Print ISBNs978-90-365-4529-7
DOIs
Publication statusPublished - 25 Apr 2018
Externally publishedYes

Fingerprint

Sheet metal
Automation
Personnel
Obsolescence
Wages
Air conditioning
Ventilation
Interfaces (computer)
Rails
Heating
Air
Industry

Cite this

Keane, Michael Anthony. / Undercurrents of the changes to work that automation brings. Enschede : University of Twente, 2018. 240 p.
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title = "Undercurrents of the changes to work that automation brings",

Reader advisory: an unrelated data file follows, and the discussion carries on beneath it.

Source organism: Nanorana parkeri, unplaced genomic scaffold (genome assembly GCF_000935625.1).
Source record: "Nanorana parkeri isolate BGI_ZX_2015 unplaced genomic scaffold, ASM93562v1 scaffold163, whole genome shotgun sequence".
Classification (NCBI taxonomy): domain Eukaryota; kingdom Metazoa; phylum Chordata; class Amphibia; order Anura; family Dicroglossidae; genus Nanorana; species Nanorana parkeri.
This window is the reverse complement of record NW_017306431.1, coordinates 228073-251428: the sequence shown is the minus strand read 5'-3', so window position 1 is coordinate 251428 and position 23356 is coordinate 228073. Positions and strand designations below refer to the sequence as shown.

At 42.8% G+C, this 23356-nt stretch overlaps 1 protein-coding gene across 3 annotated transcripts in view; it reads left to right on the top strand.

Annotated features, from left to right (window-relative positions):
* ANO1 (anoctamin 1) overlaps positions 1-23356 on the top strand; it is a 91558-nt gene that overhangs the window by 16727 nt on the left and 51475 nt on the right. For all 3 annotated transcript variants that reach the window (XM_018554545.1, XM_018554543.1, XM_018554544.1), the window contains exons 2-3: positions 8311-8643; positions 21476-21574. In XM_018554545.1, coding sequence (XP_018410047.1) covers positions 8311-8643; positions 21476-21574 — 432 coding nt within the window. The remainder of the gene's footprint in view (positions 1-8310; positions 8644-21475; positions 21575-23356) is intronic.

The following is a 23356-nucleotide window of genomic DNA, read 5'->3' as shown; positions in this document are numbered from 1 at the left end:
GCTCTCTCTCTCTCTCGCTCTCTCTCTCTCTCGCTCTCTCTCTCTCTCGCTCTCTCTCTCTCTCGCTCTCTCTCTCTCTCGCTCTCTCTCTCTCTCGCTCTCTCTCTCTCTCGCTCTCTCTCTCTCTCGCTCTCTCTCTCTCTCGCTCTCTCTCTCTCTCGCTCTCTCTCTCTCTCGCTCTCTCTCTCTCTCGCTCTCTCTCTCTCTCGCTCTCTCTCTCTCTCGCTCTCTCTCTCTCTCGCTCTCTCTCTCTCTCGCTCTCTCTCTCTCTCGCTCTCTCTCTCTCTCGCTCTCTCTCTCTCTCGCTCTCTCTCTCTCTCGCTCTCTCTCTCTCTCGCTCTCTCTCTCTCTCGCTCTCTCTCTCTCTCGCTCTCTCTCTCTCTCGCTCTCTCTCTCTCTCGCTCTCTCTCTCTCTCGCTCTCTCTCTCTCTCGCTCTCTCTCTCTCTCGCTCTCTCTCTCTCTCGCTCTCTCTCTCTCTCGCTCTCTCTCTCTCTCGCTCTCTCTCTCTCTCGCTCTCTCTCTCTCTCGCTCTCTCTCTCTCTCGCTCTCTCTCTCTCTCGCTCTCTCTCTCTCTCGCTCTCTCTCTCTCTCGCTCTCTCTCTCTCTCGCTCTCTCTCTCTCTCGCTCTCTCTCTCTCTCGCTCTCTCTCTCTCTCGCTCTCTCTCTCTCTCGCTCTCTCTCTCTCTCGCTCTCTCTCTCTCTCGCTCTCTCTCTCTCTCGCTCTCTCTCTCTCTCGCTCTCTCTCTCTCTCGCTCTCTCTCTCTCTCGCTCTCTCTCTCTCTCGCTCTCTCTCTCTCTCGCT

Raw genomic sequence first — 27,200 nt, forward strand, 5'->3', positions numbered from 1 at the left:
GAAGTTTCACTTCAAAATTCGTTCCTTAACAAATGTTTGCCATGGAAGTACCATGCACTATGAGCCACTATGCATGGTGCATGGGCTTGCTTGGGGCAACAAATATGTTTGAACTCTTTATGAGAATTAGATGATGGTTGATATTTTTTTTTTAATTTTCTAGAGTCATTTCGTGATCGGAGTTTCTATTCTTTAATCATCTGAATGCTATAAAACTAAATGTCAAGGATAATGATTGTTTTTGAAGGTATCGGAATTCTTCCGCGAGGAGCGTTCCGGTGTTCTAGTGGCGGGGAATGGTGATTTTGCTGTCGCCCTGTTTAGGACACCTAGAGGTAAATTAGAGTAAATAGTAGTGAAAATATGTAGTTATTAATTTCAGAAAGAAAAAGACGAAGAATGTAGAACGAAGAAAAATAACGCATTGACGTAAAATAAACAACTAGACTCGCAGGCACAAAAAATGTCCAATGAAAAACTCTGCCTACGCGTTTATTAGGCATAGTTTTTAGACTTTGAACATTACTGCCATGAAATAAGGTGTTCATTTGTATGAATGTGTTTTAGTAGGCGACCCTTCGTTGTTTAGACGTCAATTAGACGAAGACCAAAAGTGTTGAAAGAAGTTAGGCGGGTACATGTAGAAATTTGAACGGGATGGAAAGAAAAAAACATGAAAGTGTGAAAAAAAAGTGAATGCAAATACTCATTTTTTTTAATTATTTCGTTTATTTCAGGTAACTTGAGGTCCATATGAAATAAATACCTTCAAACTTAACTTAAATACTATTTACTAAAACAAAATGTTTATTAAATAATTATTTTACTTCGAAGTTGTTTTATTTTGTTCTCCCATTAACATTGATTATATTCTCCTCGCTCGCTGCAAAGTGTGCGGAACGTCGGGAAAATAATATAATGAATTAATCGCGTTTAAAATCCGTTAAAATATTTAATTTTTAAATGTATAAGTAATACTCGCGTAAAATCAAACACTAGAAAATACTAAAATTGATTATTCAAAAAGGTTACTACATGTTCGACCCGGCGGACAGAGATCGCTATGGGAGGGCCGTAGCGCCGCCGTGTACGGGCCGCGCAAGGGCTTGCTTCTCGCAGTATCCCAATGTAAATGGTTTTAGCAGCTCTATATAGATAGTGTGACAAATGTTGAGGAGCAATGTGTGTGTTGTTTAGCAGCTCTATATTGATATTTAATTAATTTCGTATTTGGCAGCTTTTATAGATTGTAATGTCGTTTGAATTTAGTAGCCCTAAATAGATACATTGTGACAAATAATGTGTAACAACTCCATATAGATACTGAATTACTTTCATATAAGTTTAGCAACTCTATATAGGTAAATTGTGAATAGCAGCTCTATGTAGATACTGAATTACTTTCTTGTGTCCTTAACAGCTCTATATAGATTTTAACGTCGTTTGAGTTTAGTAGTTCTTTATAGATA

abstract = "Presently there is a gap in the research regarding how the individual building trade union member experiences his or her work with computerized technologies having devalued the required human skills of that work. Computerized and automated technologies have devalued human labor, resulting in workers having different experiences with work. This research relates this devaluing of human labor and the worker having different experiences to the work of a building trades union and how the members of such a union are resistant to or ready for organizational change necessarily required for survival due to the structural model of such a union; the building trades union, in this case the sheet metal workers, has a business model where commoditized labor is their “product.”A qualitative method of documentary analysis as well as a quantitative method using an online survey with Likert scale options, including an option to respond individually, was offered to a nationwide selection of members of the sheet metal division of the International Association of Sheet Metal Air Rail and Transportation Workers union.The quantitative results, obtained using latent class analysis of the survey responses, showed that while there was a sizeable minority of members resistant to change, the majority of rank-and-file sheet metal workers were ready to embrace the changes that computerized technology and its subsequent training requirements would have upon their work. The qualitative results show that work has become abstracted, skills have become obsolete or have been deskilled, and skill sets of computerized technology usage are required of the worker. New work in the building trades has workers having to interact with a virtual edifice and, specifically for the sheet metal worker, with virtual ductwork delivery systems, heating, ventilation, and air conditioning (HVAC) equipment and other trade related entities.Sheet metal workers need to learn to operate different forms of computer interface tools to manipulate these virtual models. Additionally, conversely to other studies where skills devaluation or skills obsolescence has led to declining wages the members of the sheet metal workers’ union have actually risen. Finally, with new computerized and automated work for the sheet metal worker there is cause to reimagine and reconsider the collective bargain agreement (CBA), the union contract, as the CBA relates to work from an industrial economy rather than an information economy which this new work is part of.",